2 1/4 c. unbleached all-purpose flour
1/2 t. baking soda
1 t. baking powder
1/2 t. salt
1/2 c. sugar, plus 1/3 c. for rolling
2 oz. cream cheese, cut into 8 pieces
6 T. unsalted butter, melted and still warm
1/3 c. veggie oil
1 large egg
1 T. milk
1 t. vanilla extract
1 t. lemon juice
2 t. grated lemon zest
1 t. ground dried lavender (cheap-cheap in bulk spice as dried flowers -- makes your pantry smell awesome! Mash 'em up with a mortar and pestle, or the MacGuyver way, with the butt end of the ice cream scoop in a small bowl. Nobody judges a person who puts flowers in their cookies!)

1. Adjust oven rack to middle position and heat oven to 350 F. Line two large rimmed cookie sheets with parchment paper. Whisk flour, baking soda, baking powder, and slat together in a medium bowl. Set aside.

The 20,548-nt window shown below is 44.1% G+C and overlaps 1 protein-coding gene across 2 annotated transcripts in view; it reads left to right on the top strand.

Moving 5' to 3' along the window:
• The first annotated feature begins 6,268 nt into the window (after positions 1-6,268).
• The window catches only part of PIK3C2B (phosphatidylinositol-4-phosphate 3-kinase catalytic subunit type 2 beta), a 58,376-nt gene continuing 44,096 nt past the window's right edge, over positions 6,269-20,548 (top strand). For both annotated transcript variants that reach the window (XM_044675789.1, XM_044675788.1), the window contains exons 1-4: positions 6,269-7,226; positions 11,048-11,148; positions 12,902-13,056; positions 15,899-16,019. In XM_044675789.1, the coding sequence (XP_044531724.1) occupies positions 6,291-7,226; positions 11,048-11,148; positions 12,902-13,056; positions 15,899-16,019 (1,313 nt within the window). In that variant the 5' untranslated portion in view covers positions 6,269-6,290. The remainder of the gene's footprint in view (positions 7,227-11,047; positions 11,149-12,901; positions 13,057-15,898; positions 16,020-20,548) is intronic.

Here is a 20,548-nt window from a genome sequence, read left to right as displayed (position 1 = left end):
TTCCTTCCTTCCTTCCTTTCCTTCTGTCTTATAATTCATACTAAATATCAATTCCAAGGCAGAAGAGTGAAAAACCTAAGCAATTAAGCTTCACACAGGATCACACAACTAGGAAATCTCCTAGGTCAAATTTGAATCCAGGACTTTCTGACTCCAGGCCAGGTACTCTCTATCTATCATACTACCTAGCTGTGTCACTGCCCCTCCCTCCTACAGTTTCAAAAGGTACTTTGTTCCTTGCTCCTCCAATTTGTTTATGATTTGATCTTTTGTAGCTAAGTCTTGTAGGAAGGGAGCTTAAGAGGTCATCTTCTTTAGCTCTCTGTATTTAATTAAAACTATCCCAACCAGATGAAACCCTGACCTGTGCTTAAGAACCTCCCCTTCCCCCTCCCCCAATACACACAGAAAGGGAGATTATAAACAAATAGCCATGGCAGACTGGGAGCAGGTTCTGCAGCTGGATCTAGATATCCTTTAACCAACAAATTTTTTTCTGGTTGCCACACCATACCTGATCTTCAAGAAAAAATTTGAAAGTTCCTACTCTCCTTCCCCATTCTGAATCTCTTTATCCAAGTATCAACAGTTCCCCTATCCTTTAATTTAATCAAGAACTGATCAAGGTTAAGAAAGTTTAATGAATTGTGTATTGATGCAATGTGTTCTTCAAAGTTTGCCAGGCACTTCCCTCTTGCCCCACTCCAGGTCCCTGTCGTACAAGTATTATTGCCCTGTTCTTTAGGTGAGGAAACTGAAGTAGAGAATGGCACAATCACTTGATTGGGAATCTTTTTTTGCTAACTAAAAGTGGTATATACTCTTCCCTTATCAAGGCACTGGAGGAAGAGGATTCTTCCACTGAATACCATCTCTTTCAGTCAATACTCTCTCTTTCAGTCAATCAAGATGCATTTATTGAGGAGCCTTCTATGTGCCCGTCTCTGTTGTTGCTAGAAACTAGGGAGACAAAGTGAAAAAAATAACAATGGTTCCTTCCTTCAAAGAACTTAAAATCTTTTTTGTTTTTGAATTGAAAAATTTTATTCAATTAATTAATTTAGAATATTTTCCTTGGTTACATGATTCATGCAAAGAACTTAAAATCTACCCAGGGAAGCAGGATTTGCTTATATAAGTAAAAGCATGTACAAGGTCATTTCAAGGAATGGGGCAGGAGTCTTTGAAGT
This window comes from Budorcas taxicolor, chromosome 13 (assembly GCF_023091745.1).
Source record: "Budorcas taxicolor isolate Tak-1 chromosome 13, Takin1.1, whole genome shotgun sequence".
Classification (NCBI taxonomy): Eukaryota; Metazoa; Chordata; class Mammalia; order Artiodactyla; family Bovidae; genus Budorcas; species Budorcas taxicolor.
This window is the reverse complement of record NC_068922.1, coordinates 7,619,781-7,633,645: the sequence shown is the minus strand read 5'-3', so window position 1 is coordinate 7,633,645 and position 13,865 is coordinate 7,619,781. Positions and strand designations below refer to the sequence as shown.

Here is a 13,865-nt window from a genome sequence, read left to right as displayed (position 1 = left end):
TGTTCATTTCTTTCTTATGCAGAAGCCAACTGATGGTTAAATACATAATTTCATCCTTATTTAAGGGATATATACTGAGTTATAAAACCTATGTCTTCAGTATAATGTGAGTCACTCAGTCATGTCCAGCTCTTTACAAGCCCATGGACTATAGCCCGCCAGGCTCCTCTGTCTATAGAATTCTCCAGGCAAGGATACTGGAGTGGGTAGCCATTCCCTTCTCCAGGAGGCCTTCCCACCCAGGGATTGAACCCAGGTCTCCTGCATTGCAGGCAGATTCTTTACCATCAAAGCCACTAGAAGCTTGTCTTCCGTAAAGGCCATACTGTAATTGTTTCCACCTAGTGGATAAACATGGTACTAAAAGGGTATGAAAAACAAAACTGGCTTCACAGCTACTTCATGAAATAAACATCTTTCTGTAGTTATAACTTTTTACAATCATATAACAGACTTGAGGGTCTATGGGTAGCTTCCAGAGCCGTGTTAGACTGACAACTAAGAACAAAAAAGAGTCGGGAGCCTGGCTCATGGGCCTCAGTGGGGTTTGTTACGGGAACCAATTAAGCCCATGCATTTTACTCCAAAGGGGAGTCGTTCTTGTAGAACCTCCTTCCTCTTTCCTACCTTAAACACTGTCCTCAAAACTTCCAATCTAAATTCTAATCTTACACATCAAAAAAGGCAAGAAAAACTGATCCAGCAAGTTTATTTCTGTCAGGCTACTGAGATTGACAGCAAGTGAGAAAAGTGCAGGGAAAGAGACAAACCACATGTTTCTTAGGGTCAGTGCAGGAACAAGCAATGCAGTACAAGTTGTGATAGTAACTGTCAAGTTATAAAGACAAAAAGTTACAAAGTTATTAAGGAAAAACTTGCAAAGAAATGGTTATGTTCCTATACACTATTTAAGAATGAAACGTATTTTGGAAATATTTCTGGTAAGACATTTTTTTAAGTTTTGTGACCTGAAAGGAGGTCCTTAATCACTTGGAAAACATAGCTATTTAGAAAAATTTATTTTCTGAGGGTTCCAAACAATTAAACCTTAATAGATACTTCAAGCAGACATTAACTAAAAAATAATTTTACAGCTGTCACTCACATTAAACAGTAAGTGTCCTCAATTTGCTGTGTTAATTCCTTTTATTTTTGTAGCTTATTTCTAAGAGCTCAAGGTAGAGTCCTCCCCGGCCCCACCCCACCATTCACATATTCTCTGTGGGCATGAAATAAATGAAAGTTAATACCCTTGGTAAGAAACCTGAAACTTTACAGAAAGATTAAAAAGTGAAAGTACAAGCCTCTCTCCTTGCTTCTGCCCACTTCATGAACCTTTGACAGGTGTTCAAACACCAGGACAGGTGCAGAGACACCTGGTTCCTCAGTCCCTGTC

2. Place 1 1/2 c. sugar, cream cheese, anad lavender in a lage bowl. Place remaining 1/3 c. sugar along with the lemon zest in a shallow baking dish or pie plate and set aside. Pour warm butter over sugar and cream cheese and whisk to combine (some small lumps of cream cheese will remain but will smooth out later). Whisk in the oil until incorporated. Add egg, milk, lemon juice, and vanilla, continue to whisk until smooth. Add flour mixture and mix with rubber spatula until soft homogeneous dough forms.

3. Take 2 T. of dough at a time. Using hands, roll dough into a ball. Roll the ball in the zest/sugar mix to coat and evenly space onto prepared baking sheet. There will be 12 balls per sheet (no joke!).

4. Here comes the fun part! Using the bottom of a drinking glass (a juice glass is perfect for this), flatten the dough balls until they are two inches in diameter. Fix any massive cracks in the dough, then sprinkle with any leftover zest/sugar mix.